Difference between revisions of "Rtl8187 wireless"

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{{i18n|Rtl8187 wireless}}
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[[Category:Wireless Networking]]
[[Category:Wireless Networking (English)]]
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This page describes how to get the '''rtl8187''' wifi-driver working
 
This page describes how to get the '''rtl8187''' wifi-driver working
  
Note: The rtl8187 driver is in the kernel (thus the driver comes with the kernel26 package)
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The rtl8187 chip is made for usb-cards/dongles. It supports 802.11(a)/b/g and the following encryptions: WEP, WPA and WPA2. The rtl8187 driver is in the kernel now.
  
 
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== Using the driver ==
The rtl8187 chip is made for usb-cards/dongles
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It supports 802.11(a)/b/g and the following encryptions:  WEP, WPA and WPA2
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The driver's source is released under the GPL
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=Using and testing the driver/Troubleshooting=
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Make sure that you have loaded the rtl8187 module with  
 
Make sure that you have loaded the rtl8187 module with  
  modprobe rtl8187
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  # modprobe rtl8187
 
Then run
 
Then run
  dmesg | grep rtl8187
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  # dmesg | grep rtl8187
 
You should see some output like this <pre> usbcore: registered new interface driver rtl8187 </pre>
 
You should see some output like this <pre> usbcore: registered new interface driver rtl8187 </pre>
 
If you see that line everything should be OK
 
If you see that line everything should be OK
 
== Using the driver ==
 
  
 
If everything is right, you should have two new interfaces: wlan0 and wmaster0
 
If everything is right, you should have two new interfaces: wlan0 and wmaster0
 
If you do not see wlan0 just run
 
If you do not see wlan0 just run
  ifconfig wlan0 up
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  # ip link set dev wlan0 up
  
 
To list all available wifi-networks just run
 
To list all available wifi-networks just run
  iwlist wlan0 scan
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  # iw dev wlan0 scan  
  
For more information about configuring your wifi-network see here: [http://wiki.archlinux.org/index.php/Wireless_Setup#Setup_and_Boot http://wiki.archlinux.org/index.php/Wireless_Setup#Setup_and_Boot]
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For more information about configuring your wifi-network see here: [[Wireless_Setup#Part II: Wireless management|Wireless management]].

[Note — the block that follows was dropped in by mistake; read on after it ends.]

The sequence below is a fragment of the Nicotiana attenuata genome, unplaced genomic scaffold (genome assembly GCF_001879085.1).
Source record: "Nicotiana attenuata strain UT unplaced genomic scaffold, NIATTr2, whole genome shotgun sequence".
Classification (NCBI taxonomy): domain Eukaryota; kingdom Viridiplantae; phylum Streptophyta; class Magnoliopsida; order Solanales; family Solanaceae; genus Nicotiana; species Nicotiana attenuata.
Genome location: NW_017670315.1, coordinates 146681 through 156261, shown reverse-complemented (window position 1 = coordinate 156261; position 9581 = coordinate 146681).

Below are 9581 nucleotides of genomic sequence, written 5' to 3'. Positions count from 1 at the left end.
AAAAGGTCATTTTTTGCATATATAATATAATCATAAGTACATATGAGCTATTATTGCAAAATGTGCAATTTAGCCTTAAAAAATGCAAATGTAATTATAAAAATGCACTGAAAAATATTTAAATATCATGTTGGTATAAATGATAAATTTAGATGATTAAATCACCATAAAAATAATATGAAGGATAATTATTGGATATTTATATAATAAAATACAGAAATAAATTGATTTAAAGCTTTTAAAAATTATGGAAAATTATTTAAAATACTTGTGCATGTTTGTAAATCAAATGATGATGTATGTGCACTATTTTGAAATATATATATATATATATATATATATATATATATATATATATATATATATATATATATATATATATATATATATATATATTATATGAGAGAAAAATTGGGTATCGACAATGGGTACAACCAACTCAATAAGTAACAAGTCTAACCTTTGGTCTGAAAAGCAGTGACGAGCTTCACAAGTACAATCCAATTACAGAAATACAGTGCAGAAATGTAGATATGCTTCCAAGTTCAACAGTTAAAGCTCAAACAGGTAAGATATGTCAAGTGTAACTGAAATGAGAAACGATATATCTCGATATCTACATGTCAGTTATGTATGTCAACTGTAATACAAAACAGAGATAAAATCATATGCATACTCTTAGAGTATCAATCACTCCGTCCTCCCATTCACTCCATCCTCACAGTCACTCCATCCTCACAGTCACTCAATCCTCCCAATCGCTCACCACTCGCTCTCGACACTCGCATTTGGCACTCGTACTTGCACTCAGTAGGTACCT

== What to do if your connection always times out? ==
 
== What to do if your connection always times out? ==
  
=== Method 1: Lowering the transfer rate manually ===
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The open source driver suffers from a lot of tx excessive retries and invalid misc errors for some unknown reason, resulting in a lot of packet loss and it keeps disconnecting, some times instantly.
The solution can be found in this thread: http://bbs.archlinux.org/viewtopic.php?pid=299642
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 +
=== Lowering the rate ===
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 +
The solution can be found in this thread: https://bbs.archlinux.org/viewtopic.php?pid=299642
  
 
Just set the rate to 5.5
 
Just set the rate to 5.5
 
  iwconfig wlan0 rate 5.5M auto
 
  iwconfig wlan0 rate 5.5M auto
  
Actually this worked for a while but it would still start revving out, so making the last
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Fixed option should ensure that it doesn't change the rate on its own, thus making the connection a bit more stable:
item "fixed" ensures it does not spin.  Btw. If your wireless card has already gone into
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meltdown issuing this command will get it working again.
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  iwconfig wlan0 rate 5.5M fixed  
 
  iwconfig wlan0 rate 5.5M fixed  
  
I have also tried setting this in the IWOPTS, but it does not seem to be taking, so now what I do until I get this sorted out is:
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Alternativelly find the $POST_UP option and append the above options to your profile config file:
  netcfg2 -c <your wireless profile>
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  iwconfig wlan0 rate 5.5M fixed
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And then it never times out (at least for me)
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POST_UP="iwconfig wlan0 rate 5.5M fixed"
  
Found the $POST_UP option, so appending this to your profile config
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Try various rates until you get the optimal setting, with no disconnection. In this case 12Mbits, as shown below:
file, sets the rate correctly when using the netcfg tools.
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    POST_UP="iwconfig wlan0 rate 5.5M fixed"
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POST_UP="iwconfig wlan0 rate 12M fixed"
 
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Actually for my card setting the rate higher still works, so now this line looks like:
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    POST_UP="iwconfig wlan0 rate 12M fixed"
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Now calling;
 
Now calling;
  
    netfcg2 -c <wireless profile>
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netfcg2 -c <wireless profile>
 
or  
 
or  
 
   netcfg-menu  
 
   netcfg-menu  
 
and choosing your profile works without extra commands.
 
and choosing your profile works without extra commands.
  
----
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=== Lowering the txpower ===
 
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=== Method 2: Lowering the txpower ===
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You can try lowering the transmit power as well. This may save power as well:
 
You can try lowering the transmit power as well. This may save power as well:
  
  iwconfig wlan0 txrate 5
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  iwconfig wlan0 txpower 5
 
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or even as low as 1. Valid settings are from 0 to 20 or auto for the stock kernel driver.
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----
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=== Method 3: Aircrack-ng patched driver ===
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{{Note|Note that this driver only works on kernel26}}